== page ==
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Eastern Texts and Western Audiences: Translation, Adaptation, and Reception

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Organizer: Julia Hartley

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In 1978 Edward Said presented Western interest in Oriental languages and cultures as motivated by colonial ambitions and inevitably characterised by a hierarchical belief in the superiority of European civilisation. Orientalism had a field-changing impact: it brought a critical self-awareness to Western scholarship and enabled the development of postcolonial studies as an academic discipline, creating entire sub-fields such as Francophone studies. But it also tainted the entirety of European writing on the Orient, making all literary engagements with Asian and Islamic cultures seem instruments of imperialism and thus inherently suspect topics for academic research.

Forty years later, it appears that enough time has passed for scholars to return to the subject and bring new perspectives to it. 2018 saw in particular the publication of Alexander Bevilacqua’s The Republic of Arabic Letters and Faith Beasley’s Versailles Meets the Taj Mahal. Without denying the colonial histories and power imbalances that have characterised relations between the so-called East and West, the seminar considers the history of European receptions of Asian and Islamic texts to be a multi-faceted area that warrants further investigation. In particular, the seminar seeks to move beyond the paradigm of Orientalism as the indiscriminate ‘othering’ of non-Europeans by Europeans, to focus instead on the reception of specific Asian languages, literatures, and religions at particular times and in specific places. Indeed, although they relied on vague terminology, European authors have historically been aware that the area they referred to as the Orient was composed of many different cultures. This variety compels us, to quote Beasley, ‘to dismantle a globalizing notion of “Orient” as well as recognize that not every Eastern country elicited the same response from every Western country’.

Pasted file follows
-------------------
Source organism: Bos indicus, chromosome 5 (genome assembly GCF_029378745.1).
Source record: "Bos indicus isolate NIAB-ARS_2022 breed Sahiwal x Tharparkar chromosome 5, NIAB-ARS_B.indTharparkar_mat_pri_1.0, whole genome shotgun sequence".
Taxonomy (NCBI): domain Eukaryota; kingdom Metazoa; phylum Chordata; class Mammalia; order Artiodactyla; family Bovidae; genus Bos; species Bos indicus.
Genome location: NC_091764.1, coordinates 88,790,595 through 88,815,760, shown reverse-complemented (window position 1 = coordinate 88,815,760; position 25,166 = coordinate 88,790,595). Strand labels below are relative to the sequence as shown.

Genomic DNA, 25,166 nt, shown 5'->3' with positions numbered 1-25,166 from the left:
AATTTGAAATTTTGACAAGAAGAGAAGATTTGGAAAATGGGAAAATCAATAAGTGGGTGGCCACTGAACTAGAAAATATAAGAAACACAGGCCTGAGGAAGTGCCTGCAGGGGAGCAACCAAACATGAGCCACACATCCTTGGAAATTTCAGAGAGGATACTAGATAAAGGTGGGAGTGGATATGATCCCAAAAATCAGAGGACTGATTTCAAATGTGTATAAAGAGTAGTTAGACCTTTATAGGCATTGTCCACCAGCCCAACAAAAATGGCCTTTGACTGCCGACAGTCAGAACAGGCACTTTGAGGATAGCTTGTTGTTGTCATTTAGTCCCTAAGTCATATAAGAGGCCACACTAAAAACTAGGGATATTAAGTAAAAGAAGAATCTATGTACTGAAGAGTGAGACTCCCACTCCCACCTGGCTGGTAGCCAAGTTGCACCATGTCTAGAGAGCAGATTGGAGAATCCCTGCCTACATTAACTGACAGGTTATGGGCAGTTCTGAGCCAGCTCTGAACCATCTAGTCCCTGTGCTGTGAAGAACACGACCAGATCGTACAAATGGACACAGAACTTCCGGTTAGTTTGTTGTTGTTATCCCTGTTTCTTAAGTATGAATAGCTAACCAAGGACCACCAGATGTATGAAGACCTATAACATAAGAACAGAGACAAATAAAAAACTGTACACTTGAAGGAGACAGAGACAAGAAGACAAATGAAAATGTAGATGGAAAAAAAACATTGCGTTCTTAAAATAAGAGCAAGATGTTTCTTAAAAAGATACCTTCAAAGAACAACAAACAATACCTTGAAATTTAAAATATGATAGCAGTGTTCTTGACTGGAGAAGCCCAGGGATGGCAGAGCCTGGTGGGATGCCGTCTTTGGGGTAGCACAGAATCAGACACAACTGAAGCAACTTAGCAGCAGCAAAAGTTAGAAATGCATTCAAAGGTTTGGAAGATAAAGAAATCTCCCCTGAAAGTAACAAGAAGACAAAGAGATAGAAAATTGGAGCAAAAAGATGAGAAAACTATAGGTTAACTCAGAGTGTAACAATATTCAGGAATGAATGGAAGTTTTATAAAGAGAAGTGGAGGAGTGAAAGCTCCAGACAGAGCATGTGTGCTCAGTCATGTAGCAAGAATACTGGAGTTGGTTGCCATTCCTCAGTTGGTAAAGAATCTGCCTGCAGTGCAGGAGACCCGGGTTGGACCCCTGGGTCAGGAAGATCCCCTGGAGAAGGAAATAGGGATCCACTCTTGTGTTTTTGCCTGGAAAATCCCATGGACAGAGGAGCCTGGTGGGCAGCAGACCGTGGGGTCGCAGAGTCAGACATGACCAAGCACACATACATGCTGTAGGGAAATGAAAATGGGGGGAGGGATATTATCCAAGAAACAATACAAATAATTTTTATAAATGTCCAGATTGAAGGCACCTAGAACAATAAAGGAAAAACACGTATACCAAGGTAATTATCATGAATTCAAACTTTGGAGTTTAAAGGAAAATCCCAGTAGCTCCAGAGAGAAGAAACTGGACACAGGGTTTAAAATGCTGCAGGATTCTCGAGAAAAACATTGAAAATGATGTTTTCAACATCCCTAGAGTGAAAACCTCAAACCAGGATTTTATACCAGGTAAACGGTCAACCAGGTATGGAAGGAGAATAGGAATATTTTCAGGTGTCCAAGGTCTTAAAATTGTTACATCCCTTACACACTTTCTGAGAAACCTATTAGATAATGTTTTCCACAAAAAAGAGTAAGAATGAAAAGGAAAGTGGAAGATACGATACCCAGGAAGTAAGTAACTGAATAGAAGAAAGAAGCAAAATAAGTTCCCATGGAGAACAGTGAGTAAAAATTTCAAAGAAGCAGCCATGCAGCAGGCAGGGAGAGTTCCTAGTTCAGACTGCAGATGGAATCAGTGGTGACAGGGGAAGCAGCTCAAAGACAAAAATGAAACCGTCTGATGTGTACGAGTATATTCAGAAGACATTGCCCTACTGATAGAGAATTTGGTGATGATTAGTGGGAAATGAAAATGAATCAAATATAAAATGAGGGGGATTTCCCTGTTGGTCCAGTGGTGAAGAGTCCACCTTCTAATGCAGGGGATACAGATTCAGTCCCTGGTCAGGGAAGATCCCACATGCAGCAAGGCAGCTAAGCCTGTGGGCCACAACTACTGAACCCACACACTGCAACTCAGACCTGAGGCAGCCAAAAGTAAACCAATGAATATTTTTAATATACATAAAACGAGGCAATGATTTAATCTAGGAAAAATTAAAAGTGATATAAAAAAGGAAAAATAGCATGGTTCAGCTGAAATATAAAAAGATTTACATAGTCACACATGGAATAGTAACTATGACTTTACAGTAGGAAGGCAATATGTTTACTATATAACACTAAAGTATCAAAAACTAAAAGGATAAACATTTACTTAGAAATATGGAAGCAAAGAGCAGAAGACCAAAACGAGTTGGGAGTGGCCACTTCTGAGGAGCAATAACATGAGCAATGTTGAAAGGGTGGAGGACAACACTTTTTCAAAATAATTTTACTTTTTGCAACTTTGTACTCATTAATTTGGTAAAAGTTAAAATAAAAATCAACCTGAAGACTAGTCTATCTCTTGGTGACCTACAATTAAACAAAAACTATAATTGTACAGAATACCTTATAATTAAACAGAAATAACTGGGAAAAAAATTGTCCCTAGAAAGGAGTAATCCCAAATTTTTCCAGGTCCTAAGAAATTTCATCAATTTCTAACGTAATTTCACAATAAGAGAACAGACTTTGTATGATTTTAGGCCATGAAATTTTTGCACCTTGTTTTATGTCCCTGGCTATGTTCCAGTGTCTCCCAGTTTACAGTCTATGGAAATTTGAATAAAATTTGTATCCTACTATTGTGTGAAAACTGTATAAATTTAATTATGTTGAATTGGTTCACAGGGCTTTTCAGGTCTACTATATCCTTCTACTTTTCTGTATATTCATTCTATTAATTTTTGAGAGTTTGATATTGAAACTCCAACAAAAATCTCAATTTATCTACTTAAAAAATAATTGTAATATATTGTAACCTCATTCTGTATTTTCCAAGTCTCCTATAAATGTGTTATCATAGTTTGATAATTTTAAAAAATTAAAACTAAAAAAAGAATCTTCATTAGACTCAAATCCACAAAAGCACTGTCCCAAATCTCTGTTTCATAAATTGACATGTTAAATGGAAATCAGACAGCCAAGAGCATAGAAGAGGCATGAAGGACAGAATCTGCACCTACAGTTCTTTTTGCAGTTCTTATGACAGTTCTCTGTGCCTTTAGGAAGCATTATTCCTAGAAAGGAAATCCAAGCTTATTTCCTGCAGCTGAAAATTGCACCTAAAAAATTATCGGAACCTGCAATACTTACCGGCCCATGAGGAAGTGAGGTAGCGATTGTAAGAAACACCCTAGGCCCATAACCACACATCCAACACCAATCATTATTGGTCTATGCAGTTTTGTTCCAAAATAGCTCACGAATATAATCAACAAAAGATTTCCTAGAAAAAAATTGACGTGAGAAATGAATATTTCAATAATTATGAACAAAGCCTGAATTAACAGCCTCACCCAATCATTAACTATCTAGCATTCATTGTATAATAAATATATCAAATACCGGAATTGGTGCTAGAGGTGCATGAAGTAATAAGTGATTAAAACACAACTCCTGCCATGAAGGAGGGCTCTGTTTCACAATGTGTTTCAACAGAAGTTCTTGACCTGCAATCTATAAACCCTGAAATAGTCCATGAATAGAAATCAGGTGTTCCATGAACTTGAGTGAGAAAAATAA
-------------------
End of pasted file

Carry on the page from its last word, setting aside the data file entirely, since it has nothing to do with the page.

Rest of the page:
The broad scope of the seminar seeks to encourage comparisons with regards to how Western visions of Asian cultures have differed across contexts. The seminar’s starting point is the eighteenth century, because this was the century of the publication of Antoine Galland’s Les Mille et Une Nuits (Thousand and One Nights) and Barthélémy d’Herbelot’s monumental Bibliothèque Orientale. These landmark works were only the beginning of a movement to make Oriental sources available to Western audiences which snowballed in the nineteenth century with the publication of increasingly wider selections of texts and more accurate translations. We see the latest manifestation of this movement in world literature syllabi, with the pitfalls identified by Emily Apter in 2013.

Papers are invited on:
— Translations, adaptations, and anthologisations of Asian and/or Islamic texts aimed at Western audiences
— Receptions of Asian and/or Islamic texts in Western literature and culture
— The politics and pedagogies of teaching Asian and/or Islamic literature and culture in the West

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